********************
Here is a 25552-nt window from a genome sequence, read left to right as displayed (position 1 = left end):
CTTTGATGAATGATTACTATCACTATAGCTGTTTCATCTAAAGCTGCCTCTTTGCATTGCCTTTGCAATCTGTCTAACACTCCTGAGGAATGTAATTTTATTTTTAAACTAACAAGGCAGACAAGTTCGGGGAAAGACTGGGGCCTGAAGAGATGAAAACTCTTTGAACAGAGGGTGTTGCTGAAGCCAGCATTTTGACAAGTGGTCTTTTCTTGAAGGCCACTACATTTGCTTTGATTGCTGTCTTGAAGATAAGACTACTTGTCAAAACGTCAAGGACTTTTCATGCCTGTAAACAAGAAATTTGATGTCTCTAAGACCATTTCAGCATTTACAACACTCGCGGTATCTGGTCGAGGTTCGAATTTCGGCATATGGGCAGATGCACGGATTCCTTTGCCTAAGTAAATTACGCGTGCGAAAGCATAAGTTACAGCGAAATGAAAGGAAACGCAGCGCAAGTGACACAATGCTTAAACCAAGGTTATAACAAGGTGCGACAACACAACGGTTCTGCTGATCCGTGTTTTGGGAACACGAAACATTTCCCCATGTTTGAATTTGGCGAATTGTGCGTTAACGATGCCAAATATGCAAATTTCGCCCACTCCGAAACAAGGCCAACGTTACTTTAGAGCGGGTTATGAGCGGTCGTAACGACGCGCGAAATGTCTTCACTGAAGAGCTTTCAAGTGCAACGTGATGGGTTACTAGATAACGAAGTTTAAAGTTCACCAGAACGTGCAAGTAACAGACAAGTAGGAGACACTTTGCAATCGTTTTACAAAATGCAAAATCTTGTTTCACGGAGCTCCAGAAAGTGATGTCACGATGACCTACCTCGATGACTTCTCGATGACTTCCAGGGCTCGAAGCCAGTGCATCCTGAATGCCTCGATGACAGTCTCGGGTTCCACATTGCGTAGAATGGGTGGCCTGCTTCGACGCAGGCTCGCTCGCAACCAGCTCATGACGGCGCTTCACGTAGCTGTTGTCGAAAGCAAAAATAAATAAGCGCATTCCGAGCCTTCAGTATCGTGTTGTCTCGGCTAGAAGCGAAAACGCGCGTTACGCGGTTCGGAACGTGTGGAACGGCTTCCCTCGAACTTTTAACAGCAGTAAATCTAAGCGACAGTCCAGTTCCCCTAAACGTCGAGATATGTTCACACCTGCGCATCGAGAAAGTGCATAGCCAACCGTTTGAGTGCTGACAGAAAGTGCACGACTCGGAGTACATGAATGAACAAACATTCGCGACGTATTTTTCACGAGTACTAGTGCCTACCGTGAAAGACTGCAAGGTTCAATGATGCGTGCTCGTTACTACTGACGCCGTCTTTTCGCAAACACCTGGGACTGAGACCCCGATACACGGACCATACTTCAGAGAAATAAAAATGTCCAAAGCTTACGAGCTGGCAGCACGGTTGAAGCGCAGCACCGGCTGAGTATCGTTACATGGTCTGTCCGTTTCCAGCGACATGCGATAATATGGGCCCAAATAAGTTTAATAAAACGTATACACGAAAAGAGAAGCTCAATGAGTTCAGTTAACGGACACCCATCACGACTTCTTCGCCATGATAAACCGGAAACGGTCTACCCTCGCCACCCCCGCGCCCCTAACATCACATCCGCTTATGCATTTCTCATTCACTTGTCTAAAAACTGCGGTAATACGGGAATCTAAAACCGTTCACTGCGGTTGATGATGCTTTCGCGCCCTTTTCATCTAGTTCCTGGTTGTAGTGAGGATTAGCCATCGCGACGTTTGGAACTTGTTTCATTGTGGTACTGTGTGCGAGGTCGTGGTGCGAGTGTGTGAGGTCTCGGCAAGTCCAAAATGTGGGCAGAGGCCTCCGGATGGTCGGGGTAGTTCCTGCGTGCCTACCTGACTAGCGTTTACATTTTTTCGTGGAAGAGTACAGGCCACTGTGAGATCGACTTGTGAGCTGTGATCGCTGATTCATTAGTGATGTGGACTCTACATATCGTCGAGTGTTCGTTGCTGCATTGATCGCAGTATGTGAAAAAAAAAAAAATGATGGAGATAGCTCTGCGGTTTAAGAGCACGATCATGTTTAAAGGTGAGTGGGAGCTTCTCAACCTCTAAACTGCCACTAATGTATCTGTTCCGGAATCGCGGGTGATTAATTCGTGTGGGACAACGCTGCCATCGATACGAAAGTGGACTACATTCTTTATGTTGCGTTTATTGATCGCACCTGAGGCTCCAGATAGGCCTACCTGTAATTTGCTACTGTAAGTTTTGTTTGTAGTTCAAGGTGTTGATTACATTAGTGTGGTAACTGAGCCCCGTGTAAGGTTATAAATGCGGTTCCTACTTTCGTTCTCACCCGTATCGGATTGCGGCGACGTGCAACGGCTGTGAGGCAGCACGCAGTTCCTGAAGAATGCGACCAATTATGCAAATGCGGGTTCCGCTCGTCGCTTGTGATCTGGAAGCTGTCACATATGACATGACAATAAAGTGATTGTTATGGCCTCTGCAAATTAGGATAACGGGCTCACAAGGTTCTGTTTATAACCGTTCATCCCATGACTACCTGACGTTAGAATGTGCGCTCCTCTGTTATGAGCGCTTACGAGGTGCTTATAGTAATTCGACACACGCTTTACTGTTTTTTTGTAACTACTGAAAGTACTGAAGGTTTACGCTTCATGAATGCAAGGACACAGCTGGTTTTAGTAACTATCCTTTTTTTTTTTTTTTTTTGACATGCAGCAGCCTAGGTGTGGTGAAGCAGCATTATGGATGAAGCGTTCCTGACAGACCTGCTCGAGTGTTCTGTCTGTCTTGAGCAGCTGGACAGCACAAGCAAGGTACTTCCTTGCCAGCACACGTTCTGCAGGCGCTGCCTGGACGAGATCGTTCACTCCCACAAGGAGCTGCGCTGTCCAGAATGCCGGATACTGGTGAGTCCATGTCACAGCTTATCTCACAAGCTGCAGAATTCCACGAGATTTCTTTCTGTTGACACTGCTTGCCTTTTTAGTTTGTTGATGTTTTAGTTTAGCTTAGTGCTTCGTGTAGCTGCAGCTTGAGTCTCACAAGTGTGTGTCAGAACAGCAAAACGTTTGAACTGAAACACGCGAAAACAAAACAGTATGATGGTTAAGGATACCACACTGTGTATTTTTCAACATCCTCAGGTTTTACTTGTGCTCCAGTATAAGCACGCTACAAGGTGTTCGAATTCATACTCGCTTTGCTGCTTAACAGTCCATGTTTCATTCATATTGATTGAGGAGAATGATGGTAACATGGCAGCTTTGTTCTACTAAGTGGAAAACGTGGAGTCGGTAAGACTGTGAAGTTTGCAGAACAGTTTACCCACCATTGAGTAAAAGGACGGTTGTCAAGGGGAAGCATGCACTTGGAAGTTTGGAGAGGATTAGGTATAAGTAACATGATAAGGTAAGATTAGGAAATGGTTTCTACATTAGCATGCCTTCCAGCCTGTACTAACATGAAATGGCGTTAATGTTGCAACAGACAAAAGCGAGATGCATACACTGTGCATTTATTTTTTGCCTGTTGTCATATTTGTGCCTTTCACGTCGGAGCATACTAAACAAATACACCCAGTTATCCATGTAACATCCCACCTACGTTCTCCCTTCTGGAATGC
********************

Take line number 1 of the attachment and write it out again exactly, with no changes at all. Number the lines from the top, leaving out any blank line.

Here is a 25552-nt window from a genome sequence, read left to right as displayed (position 1 = left end):